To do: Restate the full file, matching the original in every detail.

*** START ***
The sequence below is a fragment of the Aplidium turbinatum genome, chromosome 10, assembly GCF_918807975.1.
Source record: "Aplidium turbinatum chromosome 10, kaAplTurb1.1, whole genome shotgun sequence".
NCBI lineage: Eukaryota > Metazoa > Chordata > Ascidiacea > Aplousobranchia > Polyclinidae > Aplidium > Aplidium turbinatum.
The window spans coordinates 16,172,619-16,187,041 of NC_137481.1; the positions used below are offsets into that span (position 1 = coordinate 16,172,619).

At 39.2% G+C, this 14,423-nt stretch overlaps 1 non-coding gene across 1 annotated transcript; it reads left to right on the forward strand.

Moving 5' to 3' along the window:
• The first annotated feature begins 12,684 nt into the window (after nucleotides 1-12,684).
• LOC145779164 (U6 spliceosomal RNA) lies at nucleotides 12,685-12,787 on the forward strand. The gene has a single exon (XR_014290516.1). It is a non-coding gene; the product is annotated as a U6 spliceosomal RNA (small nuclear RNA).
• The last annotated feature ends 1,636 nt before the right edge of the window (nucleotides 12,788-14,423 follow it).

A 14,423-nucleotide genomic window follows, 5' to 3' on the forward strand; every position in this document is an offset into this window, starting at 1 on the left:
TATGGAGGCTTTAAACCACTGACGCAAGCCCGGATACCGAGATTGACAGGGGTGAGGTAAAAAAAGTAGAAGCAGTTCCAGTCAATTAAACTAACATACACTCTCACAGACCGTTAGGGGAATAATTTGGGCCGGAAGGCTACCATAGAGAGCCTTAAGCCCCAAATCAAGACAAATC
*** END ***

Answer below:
The sequence below is a fragment of the Aplidium turbinatum genome, chromosome 10, assembly GCF_918807975.1.
Source record: "Aplidium turbinatum chromosome 10, kaAplTurb1.1, whole genome shotgun sequence".
NCBI lineage: Eukaryota > Metazoa > Chordata > Ascidiacea > Aplousobranchia > Polyclinidae > Aplidium > Aplidium turbinatum.
The window spans coordinates 16,172,619-16,187,041 of NC_137481.1; the positions used below are offsets into that span (position 1 = coordinate 16,172,619).

At 39.2% G+C, this 14,423-nt stretch overlaps 1 non-coding gene across 1 annotated transcript; it reads left to right on the forward strand.

Moving 5' to 3' along the window:
• The first annotated feature begins 12,684 nt into the window (after nucleotides 1-12,684).
• LOC145779164 (U6 spliceosomal RNA) lies at nucleotides 12,685-12,787 on the forward strand. The gene has a single exon (XR_014290516.1). It is a non-coding gene; the product is annotated as a U6 spliceosomal RNA (small nuclear RNA).
• The last annotated feature ends 1,636 nt before the right edge of the window (nucleotides 12,788-14,423 follow it).

A 14,423-nucleotide genomic window follows, 5' to 3' on the forward strand; every position in this document is an offset into this window, starting at 1 on the left:
TATGGAGGCTTTAAACCACTGACGCAAGCCCGGATACCGAGATTGACAGGGGTGAGGTAAAAAAAGTAGAAGCAGTTCCAGTCAATTAAACTAACATACACTCTCACAGACCGTTAGGGGAATAATTTGGGCCGGAAGGCTACCATAGAGAGCCTTAAGCCCCAAATCAAGACAAATC